• G06COMPUTING; CALCULATING; COUNTING
    • G06FELECTRIC DIGITAL DATA PROCESSING
    • G06F3/00Input arrangements for transferring data to be processed into a form capable of being handled by the computer; Output arrangements for transferring data from processing unit to output unit, e.g. interface arrangements
    • G06F3/01Input arrangements or combined input and output arrangements for interaction between user and computer
    • G06F3/048Interaction techniques based on graphical user interfaces [GUI]
    • G06F3/0481Interaction techniques based on graphical user interfaces [GUI] based on specific properties of the displayed interaction object or a metaphor-based environment, e.g. interaction with desktop elements like windows or icons, or assisted by a cursor's changing behaviour or appearance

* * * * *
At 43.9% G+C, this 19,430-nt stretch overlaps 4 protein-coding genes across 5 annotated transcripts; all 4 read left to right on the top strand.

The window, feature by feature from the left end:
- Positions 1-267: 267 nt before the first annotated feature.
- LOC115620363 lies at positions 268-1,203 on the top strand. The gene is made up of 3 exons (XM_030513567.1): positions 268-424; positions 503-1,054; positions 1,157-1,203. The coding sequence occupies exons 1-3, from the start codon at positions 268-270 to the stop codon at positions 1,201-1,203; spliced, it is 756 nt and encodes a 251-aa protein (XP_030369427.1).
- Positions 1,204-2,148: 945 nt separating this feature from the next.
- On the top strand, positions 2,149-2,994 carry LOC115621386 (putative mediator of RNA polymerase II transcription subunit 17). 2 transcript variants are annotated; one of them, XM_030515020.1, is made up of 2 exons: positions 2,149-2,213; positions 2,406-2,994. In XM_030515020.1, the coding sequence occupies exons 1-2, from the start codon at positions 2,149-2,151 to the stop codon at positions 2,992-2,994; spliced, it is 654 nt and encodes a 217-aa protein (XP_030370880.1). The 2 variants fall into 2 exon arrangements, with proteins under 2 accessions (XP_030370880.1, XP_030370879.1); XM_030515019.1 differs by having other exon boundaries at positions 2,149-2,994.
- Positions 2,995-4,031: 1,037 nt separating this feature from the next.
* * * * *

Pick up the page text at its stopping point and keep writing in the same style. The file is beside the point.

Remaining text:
• G06F3/0482Interaction techniques based on graphical user interfaces [GUI] based on specific properties of the displayed interaction object or a metaphor-based environment, e.g. interaction with desktop elements like windows or icons, or assisted by a cursor's changing behaviour or appearance interaction with lists of selectable items, e.g. menus
    • GPHYSICS
    • G06COMPUTING; CALCULATING; COUNTING
    • G06FELECTRIC DIGITAL DATA PROCESSING
    • G06F3/00Input arrangements for transferring data to be processed into a form capable of being handled by the computer; Output arrangements for transferring data from processing unit to output unit, e.g. interface arrangements